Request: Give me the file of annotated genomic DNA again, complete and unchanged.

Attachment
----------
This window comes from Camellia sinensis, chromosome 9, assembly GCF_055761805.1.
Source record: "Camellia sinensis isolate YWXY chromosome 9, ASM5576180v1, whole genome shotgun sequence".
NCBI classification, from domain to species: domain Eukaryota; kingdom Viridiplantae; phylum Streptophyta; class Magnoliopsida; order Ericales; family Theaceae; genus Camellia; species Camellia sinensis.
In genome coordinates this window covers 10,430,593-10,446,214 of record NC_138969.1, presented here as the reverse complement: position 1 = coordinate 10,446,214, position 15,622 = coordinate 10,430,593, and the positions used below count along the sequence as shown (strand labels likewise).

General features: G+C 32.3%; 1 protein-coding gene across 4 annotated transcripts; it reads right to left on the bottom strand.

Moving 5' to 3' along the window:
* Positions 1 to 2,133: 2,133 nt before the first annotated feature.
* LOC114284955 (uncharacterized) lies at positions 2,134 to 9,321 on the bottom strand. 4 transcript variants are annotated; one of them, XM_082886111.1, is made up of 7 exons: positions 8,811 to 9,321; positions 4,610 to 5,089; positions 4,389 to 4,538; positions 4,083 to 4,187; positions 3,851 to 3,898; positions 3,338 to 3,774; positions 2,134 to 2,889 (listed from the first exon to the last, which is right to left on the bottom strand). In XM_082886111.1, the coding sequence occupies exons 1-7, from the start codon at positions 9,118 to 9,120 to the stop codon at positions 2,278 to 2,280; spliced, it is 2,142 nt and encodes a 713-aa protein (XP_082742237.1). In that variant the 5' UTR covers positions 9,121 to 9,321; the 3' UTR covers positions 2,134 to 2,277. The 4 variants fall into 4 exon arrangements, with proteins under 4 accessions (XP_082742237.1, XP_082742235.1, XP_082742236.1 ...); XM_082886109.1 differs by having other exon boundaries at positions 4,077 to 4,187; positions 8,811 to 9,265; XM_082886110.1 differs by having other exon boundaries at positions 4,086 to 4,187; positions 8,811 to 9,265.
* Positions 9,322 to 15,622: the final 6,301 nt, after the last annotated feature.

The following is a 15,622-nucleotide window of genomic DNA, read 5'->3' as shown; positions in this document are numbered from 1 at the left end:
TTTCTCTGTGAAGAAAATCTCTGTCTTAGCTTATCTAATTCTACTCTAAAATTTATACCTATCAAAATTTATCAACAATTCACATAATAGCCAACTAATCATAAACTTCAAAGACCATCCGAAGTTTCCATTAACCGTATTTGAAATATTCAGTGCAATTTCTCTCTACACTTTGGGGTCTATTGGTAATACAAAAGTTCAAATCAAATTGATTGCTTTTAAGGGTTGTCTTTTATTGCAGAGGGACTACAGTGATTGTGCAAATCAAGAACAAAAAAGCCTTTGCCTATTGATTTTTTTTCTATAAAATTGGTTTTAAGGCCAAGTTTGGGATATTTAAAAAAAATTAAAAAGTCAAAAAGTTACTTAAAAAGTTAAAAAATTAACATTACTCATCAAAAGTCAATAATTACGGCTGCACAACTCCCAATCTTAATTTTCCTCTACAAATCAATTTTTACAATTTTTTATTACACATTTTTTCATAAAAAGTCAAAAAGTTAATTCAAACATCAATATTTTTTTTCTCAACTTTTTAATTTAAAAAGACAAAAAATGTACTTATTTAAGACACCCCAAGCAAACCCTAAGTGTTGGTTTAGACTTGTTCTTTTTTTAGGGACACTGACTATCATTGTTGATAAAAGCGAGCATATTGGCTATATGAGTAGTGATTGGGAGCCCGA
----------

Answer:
This window comes from Camellia sinensis, chromosome 9, assembly GCF_055761805.1.
Source record: "Camellia sinensis isolate YWXY chromosome 9, ASM5576180v1, whole genome shotgun sequence".
NCBI classification, from domain to species: domain Eukaryota; kingdom Viridiplantae; phylum Streptophyta; class Magnoliopsida; order Ericales; family Theaceae; genus Camellia; species Camellia sinensis.
In genome coordinates this window covers 10,430,593-10,446,214 of record NC_138969.1, presented here as the reverse complement: position 1 = coordinate 10,446,214, position 15,622 = coordinate 10,430,593, and the positions used below count along the sequence as shown (strand labels likewise).

General features: G+C 32.3%; 1 protein-coding gene across 4 annotated transcripts; it reads right to left on the bottom strand.

Moving 5' to 3' along the window:
* Positions 1 to 2,133: 2,133 nt before the first annotated feature.
* LOC114284955 (uncharacterized) lies at positions 2,134 to 9,321 on the bottom strand. 4 transcript variants are annotated; one of them, XM_082886111.1, is made up of 7 exons: positions 8,811 to 9,321; positions 4,610 to 5,089; positions 4,389 to 4,538; positions 4,083 to 4,187; positions 3,851 to 3,898; positions 3,338 to 3,774; positions 2,134 to 2,889 (listed from the first exon to the last, which is right to left on the bottom strand). In XM_082886111.1, the coding sequence occupies exons 1-7, from the start codon at positions 9,118 to 9,120 to the stop codon at positions 2,278 to 2,280; spliced, it is 2,142 nt and encodes a 713-aa protein (XP_082742237.1). In that variant the 5' UTR covers positions 9,121 to 9,321; the 3' UTR covers positions 2,134 to 2,277. The 4 variants fall into 4 exon arrangements, with proteins under 4 accessions (XP_082742237.1, XP_082742235.1, XP_082742236.1 ...); XM_082886109.1 differs by having other exon boundaries at positions 4,077 to 4,187; positions 8,811 to 9,265; XM_082886110.1 differs by having other exon boundaries at positions 4,086 to 4,187; positions 8,811 to 9,265.
* Positions 9,322 to 15,622: the final 6,301 nt, after the last annotated feature.

The following is a 15,622-nucleotide window of genomic DNA, read 5'->3' as shown; positions in this document are numbered from 1 at the left end:
TTTCTCTGTGAAGAAAATCTCTGTCTTAGCTTATCTAATTCTACTCTAAAATTTATACCTATCAAAATTTATCAACAATTCACATAATAGCCAACTAATCATAAACTTCAAAGACCATCCGAAGTTTCCATTAACCGTATTTGAAATATTCAGTGCAATTTCTCTCTACACTTTGGGGTCTATTGGTAATACAAAAGTTCAAATCAAATTGATTGCTTTTAAGGGTTGTCTTTTATTGCAGAGGGACTACAGTGATTGTGCAAATCAAGAACAAAAAAGCCTTTGCCTATTGATTTTTTTTCTATAAAATTGGTTTTAAGGCCAAGTTTGGGATATTTAAAAAAAATTAAAAAGTCAAAAAGTTACTTAAAAAGTTAAAAAATTAACATTACTCATCAAAAGTCAATAATTACGGCTGCACAACTCCCAATCTTAATTTTCCTCTACAAATCAATTTTTACAATTTTTTATTACACATTTTTTCATAAAAAGTCAAAAAGTTAATTCAAACATCAATATTTTTTTTCTCAACTTTTTAATTTAAAAAGACAAAAAATGTACTTATTTAAGACACCCCAAGCAAACCCTAAGTGTTGGTTTAGACTTGTTCTTTTTTTAGGGACACTGACTATCATTGTTGATAAAAGCGAGCATATTGGCTATATGAGTAGTGATTGGGAGCCCGA